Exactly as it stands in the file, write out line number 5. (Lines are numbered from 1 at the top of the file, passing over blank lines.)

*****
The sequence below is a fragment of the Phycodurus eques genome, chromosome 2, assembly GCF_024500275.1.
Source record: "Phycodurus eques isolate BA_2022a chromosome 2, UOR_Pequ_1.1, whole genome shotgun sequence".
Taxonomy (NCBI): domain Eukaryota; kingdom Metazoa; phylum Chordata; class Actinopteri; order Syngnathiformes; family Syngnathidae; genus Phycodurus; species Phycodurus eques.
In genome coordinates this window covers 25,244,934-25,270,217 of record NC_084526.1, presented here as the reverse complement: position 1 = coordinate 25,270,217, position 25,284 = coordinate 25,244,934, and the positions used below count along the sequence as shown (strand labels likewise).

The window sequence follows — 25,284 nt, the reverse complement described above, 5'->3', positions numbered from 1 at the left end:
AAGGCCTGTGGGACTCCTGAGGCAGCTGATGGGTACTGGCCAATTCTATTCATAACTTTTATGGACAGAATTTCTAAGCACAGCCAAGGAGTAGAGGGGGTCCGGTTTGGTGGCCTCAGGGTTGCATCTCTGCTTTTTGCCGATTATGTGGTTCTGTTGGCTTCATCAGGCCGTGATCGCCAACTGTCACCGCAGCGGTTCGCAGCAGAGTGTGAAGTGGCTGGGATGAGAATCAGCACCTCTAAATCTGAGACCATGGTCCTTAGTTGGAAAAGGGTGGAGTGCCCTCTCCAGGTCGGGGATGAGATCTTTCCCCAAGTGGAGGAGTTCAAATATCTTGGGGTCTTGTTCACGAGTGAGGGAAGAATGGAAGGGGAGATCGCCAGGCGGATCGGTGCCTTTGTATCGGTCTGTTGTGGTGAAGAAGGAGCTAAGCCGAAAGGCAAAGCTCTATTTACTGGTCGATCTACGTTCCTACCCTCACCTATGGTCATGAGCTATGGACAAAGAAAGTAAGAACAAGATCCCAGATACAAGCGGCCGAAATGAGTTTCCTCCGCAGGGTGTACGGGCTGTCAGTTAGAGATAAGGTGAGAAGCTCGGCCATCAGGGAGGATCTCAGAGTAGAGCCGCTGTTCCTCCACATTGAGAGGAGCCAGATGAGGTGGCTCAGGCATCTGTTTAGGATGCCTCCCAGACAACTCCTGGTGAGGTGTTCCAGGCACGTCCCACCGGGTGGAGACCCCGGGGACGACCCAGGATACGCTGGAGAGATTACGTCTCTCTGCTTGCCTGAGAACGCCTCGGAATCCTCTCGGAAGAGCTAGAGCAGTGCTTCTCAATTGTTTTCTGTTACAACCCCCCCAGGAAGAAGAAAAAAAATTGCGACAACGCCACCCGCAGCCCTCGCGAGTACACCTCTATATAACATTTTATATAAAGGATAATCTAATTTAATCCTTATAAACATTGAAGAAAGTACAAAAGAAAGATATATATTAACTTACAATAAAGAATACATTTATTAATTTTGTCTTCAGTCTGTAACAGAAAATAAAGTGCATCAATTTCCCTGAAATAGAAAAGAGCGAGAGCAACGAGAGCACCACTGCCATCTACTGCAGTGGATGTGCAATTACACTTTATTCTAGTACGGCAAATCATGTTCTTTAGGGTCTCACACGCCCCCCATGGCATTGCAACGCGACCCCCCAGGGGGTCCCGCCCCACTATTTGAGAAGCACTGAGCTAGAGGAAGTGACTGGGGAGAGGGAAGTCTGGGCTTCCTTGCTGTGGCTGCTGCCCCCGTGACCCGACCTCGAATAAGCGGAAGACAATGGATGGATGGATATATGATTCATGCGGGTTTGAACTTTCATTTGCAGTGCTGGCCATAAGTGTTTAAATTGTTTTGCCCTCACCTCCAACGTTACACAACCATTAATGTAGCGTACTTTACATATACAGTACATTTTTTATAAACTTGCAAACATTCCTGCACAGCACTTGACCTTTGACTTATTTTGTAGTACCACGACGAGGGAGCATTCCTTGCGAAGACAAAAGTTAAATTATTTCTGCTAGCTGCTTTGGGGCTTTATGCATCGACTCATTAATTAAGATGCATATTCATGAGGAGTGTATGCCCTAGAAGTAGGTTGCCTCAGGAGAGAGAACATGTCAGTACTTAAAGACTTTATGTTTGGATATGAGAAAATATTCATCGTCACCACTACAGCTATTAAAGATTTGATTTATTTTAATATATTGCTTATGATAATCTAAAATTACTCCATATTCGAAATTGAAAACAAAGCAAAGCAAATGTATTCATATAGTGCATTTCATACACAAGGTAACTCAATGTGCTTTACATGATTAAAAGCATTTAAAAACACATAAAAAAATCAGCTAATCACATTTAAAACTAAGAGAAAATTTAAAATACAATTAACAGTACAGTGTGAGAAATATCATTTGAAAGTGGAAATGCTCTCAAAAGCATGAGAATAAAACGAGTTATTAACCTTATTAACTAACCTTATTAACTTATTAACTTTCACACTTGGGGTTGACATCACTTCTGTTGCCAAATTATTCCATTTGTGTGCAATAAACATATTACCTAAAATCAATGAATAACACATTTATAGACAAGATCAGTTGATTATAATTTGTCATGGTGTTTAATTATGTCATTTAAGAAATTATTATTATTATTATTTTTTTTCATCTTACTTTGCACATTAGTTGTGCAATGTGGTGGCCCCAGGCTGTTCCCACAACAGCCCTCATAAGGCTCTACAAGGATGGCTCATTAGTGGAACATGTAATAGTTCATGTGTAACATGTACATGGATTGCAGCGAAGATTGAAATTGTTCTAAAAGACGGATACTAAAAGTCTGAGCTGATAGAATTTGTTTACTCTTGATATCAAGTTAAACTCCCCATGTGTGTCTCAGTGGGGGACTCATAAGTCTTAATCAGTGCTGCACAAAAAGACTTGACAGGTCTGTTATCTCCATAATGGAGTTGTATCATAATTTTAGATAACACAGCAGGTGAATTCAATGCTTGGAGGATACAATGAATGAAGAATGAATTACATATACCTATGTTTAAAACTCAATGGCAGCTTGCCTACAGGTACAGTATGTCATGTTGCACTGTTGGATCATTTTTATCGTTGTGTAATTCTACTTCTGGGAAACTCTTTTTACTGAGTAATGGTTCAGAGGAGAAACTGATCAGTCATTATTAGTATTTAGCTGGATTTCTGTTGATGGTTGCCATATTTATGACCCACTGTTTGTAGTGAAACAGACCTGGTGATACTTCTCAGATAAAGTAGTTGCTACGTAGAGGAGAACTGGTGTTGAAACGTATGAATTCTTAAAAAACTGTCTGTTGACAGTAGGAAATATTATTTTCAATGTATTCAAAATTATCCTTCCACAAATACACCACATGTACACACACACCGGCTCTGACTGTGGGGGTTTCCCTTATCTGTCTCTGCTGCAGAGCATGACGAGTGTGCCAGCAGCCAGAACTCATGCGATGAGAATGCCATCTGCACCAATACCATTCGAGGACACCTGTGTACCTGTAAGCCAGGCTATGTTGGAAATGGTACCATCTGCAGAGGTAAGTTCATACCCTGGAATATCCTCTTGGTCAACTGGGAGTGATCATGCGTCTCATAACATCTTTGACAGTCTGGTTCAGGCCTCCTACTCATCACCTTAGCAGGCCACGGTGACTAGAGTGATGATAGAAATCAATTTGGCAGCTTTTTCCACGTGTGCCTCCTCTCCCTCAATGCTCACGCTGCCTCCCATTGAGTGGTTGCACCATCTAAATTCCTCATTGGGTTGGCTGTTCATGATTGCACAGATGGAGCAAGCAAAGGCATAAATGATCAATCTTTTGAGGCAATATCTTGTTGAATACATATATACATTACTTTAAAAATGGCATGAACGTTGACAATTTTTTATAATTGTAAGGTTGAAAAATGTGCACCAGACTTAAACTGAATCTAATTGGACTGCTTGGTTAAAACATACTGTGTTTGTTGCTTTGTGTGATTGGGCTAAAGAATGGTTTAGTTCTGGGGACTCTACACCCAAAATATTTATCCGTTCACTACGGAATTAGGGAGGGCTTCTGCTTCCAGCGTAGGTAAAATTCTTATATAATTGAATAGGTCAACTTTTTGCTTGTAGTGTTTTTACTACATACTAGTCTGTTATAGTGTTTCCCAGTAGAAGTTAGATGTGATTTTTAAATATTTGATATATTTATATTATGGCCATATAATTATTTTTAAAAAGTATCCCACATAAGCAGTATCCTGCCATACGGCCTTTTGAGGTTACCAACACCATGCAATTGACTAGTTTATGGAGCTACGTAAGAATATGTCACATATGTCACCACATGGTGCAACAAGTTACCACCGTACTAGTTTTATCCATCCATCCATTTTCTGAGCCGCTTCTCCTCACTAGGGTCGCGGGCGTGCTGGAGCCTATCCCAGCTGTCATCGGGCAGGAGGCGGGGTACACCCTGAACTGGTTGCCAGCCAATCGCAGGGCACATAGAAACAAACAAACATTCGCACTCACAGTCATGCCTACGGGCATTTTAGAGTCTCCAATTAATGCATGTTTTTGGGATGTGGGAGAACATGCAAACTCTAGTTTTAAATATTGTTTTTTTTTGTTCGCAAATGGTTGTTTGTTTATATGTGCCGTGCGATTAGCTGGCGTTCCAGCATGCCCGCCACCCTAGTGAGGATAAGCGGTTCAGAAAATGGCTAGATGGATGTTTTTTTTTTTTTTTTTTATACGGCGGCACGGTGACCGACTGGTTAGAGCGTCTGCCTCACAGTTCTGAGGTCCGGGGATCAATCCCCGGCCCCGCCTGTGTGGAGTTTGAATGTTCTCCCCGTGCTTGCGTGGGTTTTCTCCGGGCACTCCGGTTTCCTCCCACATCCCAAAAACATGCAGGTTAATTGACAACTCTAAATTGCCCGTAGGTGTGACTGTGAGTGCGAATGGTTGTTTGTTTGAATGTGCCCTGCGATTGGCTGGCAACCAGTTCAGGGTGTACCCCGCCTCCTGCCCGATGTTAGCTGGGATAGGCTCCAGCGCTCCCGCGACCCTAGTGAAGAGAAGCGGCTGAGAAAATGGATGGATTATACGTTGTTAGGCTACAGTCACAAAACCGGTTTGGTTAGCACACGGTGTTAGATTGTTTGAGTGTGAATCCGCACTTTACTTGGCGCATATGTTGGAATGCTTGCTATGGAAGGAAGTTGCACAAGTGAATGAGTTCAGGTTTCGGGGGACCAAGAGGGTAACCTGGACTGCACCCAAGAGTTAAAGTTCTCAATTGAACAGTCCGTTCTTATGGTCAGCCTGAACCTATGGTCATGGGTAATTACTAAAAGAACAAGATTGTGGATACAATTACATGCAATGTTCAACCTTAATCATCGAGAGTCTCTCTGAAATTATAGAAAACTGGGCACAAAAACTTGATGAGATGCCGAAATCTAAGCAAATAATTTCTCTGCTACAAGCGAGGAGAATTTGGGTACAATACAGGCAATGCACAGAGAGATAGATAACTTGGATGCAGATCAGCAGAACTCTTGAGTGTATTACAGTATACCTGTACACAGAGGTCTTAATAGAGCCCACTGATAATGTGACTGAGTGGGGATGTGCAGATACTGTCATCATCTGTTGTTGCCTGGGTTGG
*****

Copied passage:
The window sequence follows — 25,284 nt, the reverse complement described above, 5'->3', positions numbered from 1 at the left end: